Lasers are still fairly new technology to the dental field, though more and more dentists begin using lasers in their practice every day. Lasers can perform several procedures, including the following:
- Cure dental cement (used in cosmetic dentistry) and dental fillings, hardening these materials and strengthening their bond to the tooth.
- Remove oral tissues and lesions for biopsy.
- Cut through and dissolve tissue in oral surgery.
- Remove tooth decay and prepare the surrounding tooth enamel to receive a dental filling.
- Treat gum disease by sterilizing the bacteria that grow around teeth and reshaping the gum tissue.
- Relieve pain from cold sores and canker sores.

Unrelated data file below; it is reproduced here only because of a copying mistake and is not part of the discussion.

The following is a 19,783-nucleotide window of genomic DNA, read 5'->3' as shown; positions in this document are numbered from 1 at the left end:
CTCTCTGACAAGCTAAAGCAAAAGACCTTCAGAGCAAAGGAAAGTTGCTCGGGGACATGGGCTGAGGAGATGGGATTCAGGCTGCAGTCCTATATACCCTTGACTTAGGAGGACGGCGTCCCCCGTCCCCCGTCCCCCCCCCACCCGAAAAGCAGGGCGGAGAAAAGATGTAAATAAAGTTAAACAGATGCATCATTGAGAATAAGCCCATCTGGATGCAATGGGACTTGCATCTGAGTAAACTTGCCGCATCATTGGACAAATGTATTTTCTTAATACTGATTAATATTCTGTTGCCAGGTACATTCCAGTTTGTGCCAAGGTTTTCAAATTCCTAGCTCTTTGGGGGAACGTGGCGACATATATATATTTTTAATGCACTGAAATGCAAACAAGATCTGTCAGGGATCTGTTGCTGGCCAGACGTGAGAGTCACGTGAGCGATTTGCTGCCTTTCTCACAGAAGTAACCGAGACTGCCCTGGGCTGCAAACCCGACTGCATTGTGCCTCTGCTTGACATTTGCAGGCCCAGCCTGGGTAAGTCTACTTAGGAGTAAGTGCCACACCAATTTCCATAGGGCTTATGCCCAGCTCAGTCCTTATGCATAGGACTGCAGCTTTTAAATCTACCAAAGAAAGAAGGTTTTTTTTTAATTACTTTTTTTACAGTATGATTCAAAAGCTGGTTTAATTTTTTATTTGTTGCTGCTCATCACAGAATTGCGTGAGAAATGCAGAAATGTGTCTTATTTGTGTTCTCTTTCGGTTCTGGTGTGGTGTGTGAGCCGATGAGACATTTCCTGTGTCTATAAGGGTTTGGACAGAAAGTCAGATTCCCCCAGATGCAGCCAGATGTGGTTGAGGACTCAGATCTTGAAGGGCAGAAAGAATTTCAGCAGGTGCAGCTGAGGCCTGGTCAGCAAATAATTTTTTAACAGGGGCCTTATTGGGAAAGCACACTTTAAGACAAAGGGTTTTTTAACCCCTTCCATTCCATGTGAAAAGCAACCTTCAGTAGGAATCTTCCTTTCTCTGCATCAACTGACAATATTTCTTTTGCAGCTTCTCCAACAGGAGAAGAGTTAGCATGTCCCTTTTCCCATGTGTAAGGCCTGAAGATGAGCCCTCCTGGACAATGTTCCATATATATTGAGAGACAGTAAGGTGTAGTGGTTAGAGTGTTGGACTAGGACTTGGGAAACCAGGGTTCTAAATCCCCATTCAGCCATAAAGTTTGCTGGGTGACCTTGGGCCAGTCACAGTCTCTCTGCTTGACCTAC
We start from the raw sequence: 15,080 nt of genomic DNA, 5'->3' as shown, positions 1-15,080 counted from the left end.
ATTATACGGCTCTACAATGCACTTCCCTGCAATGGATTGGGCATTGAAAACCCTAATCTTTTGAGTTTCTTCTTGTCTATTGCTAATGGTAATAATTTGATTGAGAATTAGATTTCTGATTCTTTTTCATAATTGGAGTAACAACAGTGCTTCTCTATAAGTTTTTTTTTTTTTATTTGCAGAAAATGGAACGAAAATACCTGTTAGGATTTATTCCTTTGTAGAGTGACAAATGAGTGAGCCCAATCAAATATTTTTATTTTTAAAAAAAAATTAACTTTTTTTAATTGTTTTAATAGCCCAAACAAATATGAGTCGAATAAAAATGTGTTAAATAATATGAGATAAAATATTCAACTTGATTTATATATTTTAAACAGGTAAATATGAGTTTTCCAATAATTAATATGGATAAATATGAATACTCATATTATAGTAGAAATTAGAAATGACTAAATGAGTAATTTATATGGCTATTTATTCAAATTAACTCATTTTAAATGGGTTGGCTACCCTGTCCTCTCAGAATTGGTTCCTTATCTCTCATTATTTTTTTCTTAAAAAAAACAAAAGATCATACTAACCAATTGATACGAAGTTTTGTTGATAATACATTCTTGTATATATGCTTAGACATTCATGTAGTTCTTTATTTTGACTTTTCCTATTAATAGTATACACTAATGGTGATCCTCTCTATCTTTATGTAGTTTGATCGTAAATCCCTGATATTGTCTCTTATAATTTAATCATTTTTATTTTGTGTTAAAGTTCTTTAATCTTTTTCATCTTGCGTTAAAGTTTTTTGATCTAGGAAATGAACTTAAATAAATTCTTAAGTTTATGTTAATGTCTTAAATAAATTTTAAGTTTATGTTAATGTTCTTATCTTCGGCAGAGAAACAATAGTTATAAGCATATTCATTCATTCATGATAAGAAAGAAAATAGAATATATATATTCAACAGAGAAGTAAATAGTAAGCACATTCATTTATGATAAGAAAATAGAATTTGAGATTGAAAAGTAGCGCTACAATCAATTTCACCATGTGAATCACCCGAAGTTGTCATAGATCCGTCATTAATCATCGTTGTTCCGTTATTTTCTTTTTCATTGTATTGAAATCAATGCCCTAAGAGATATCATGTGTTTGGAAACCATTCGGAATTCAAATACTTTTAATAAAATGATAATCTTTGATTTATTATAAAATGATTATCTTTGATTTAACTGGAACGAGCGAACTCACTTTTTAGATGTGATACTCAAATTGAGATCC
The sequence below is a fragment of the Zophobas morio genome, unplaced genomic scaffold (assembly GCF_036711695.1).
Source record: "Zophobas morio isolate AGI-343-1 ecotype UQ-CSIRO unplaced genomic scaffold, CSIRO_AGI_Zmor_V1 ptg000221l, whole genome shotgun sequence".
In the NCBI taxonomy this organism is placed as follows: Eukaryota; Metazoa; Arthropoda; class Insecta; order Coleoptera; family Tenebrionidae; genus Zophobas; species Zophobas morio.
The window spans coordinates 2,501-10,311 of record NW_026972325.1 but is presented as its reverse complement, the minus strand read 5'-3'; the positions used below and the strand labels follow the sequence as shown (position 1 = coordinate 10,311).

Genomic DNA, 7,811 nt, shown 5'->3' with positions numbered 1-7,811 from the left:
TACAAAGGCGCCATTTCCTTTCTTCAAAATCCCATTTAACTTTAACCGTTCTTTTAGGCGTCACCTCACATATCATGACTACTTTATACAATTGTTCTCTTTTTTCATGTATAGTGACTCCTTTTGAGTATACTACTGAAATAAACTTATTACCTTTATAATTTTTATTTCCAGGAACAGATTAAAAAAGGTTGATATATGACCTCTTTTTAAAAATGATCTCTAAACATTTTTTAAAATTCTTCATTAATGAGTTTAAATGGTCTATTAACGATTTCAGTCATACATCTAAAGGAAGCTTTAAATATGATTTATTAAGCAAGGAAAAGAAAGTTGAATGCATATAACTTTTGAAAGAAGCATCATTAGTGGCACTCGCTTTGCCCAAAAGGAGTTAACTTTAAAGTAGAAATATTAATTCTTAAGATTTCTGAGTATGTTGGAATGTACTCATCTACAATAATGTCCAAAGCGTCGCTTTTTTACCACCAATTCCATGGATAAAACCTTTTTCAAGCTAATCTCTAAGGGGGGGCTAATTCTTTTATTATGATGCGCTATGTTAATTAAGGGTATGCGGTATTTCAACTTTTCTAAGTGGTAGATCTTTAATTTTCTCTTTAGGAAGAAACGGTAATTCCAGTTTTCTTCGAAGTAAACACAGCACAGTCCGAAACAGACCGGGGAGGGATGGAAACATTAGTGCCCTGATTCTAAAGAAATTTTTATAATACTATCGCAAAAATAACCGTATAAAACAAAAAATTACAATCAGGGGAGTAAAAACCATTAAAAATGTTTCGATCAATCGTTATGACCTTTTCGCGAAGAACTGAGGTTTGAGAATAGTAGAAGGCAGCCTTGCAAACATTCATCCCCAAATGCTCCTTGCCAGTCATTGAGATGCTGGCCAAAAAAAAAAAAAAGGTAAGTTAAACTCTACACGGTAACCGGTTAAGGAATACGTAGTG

- Seal the tubes in the tooth root that causes sensitivity to hot, cold, sweet, and acidic foods.
- Disinfect the grooves of teeth before they receive a pit and fissure sealant.
- Lengthen tooth crowns by exposing healthy tooth structure through gum and bone tissue reshaping.
Though dental lasers cannot treat cavities between teeth or around old fillings, they are an excellent option for those who dislike dental drills. Additionally, lasers reduce bleeding, swelling, discomfort, and the risk for bacterial infection.